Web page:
Young people are experiencing significant psychological distress following the outbreak of COVID-19, including heightened symptoms of Post-Traumatic Stress Disorder (PTSD). This finding comes from a Chinese study published in Psychiatric Quarterly.
Research conducted during the 2003 outbreak of SARS presented a link between public health crises and psychological issues in the population. Prompted by these findings, researchers Liang and colleagues aimed to explore mental health issues in the aftermath of the COVID-19 pandemic, focusing on China’s young population.
A survey was completed by 584 youth between the ages of 14-35, approximately two weeks after the declaration of COVID-19 as a national public health emergency. Around 78% of subjects were students and about three-quarters of them were between the ages of 21-30.
Participants completed the General Health Questionnaire to assess the presence of psychological problems, the PTSD Checklist-Civilian Version to assess symptoms of PTSD, and the Simplified Coping Style Questionnaire to identify the presence of negative coping strategies.
The results revealed significant psychological distress in respondents. Around 40% of subjects reported psychological issues and around 14% showed symptoms of PTSD. The authors point out that the incidence of mental health issues seen in their sample is higher than reported in previous studies conducted during the SARS outbreak. They suggest that this might be due to the fact that their study was conducted so soon after the emergence of COVID-19. Additionally, the human-to-human transmissibility of the virus likely leads to heightened fear of infection.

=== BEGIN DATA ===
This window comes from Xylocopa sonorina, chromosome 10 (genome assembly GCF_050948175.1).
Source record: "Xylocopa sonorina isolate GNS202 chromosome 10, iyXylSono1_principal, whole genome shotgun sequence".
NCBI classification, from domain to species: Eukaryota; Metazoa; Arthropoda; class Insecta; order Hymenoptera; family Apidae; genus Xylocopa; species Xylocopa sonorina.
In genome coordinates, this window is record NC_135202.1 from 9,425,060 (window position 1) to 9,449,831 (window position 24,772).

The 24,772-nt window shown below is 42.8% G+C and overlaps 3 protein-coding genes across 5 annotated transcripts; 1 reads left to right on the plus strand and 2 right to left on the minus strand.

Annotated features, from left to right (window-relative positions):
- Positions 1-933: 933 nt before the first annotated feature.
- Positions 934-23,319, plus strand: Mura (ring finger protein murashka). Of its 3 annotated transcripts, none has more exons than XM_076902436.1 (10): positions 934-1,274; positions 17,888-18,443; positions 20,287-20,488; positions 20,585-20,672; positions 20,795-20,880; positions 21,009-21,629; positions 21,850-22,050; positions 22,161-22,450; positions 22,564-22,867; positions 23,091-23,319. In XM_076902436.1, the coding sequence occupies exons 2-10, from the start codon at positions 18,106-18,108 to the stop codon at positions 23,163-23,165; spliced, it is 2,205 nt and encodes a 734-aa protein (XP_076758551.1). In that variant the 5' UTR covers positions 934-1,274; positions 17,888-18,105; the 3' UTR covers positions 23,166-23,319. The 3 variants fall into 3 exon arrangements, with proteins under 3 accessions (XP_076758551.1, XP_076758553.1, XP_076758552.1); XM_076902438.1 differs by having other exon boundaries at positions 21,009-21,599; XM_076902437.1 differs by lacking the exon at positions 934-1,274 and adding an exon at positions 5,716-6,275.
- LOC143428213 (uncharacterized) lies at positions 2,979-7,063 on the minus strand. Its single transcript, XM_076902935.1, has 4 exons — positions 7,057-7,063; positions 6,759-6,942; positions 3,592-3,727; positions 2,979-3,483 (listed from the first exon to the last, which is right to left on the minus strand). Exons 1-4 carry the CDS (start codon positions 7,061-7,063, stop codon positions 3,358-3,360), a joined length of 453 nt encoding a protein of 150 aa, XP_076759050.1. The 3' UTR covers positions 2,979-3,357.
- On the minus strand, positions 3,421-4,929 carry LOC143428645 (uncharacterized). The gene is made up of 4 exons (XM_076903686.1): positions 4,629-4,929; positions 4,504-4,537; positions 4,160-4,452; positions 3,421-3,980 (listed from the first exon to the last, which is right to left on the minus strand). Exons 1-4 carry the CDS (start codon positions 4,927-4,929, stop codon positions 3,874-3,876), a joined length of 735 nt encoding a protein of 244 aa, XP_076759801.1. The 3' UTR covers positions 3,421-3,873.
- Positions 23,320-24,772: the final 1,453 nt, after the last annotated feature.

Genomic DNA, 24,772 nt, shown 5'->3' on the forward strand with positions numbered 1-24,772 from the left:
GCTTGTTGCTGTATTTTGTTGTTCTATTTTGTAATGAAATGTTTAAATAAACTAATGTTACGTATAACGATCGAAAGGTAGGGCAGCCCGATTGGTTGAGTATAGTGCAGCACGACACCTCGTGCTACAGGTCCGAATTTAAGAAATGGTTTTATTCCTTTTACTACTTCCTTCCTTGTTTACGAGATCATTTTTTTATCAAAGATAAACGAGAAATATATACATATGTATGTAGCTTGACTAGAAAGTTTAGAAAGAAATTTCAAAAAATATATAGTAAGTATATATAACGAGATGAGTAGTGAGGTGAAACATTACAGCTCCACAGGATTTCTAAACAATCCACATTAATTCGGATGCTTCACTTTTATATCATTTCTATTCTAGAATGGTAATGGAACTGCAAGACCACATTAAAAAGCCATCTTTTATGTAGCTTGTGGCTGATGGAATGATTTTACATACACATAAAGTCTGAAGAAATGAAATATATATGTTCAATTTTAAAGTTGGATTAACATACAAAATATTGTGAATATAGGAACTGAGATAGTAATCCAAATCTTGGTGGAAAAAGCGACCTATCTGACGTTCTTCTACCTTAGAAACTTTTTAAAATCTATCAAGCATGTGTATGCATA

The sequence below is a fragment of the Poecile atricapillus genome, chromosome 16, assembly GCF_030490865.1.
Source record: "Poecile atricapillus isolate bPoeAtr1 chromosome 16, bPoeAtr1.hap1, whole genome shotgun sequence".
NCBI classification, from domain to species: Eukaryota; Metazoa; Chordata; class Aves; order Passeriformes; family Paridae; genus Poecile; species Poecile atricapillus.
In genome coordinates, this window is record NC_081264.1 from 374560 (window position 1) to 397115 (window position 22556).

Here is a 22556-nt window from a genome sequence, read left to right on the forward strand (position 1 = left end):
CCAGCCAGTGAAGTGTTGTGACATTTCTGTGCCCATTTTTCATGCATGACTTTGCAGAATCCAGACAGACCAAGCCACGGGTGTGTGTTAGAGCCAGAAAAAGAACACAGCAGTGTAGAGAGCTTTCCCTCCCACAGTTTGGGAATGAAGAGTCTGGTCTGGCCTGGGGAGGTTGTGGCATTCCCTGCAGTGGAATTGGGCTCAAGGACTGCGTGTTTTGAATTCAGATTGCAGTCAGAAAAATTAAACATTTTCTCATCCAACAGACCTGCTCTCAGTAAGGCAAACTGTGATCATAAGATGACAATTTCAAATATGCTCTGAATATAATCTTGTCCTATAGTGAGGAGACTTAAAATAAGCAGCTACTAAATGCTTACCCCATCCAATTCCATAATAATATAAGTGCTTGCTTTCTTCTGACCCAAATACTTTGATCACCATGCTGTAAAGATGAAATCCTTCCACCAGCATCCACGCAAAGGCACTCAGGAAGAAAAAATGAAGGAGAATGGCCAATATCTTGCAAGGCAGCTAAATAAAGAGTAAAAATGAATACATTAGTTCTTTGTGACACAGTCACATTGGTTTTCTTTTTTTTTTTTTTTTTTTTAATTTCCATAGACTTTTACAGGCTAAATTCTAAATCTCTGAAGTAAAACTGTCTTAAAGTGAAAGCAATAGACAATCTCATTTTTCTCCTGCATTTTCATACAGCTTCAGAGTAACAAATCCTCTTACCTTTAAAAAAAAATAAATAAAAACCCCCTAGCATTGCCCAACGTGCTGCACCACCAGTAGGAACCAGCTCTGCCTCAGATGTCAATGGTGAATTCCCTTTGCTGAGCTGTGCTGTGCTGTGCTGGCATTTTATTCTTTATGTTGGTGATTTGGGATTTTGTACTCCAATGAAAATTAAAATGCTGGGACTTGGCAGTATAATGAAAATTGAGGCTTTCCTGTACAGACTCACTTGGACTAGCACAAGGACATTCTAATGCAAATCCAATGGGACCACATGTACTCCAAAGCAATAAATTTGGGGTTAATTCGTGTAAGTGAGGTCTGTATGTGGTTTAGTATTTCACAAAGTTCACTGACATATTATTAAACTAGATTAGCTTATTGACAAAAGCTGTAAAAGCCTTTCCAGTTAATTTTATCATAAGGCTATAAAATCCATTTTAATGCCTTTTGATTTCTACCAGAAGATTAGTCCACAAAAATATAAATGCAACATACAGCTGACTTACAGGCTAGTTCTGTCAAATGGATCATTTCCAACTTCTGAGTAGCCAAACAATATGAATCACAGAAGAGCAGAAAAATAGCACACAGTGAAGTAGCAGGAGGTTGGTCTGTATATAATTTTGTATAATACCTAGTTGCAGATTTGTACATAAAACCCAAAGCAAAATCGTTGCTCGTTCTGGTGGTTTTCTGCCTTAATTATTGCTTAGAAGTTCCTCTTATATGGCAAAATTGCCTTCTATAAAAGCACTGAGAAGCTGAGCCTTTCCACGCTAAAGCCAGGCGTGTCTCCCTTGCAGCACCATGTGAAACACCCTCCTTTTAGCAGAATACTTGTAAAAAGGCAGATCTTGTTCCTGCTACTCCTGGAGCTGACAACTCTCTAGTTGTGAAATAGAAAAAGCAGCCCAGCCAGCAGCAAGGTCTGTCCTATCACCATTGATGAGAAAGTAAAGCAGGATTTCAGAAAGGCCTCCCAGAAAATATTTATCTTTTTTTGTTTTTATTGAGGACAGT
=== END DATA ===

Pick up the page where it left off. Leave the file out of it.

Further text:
An effect was found for level of education, showing that those with a junior high school education or lower showed more psychological problems and increased PTSD symptoms than those with a secondary education or above. The use of negative coping styles was also linked to higher psychological distress. The authors discuss the possibility that a higher education might allow for a better understanding of mental health issues like PTSD, leading those who are more educated to take positive steps towards mitigating negative symptoms and improving their mental health.
Additionally, divorced or widowed participants had more symptoms of PTSD and increased psychological issues than those who were married or cohabiting. The authors suggest that divorced or windowed individuals are lacking in social support and possibly experiencing heightened financial stress due to the crisis.
The authors conclude that their study provides compelling evidence that the COVID-19 outbreak has a powerful impact on youth mental health. The authors stress the need for quality mental health services during the pandemic, particularly when it comes to assisting less-educated youth. They say, “The government and relevant psychological institutions should take relevant psychological counseling measures to help this group recover from the impact of COVID-19.”
The study, “The Effect of COVID-19 on Youth Mental Health”, was authored by Leilei Liang, Hui Ren, Ruilin Cao, Yueyang Hu, Zeying Qin, Chuanen Li, and Songli Mei.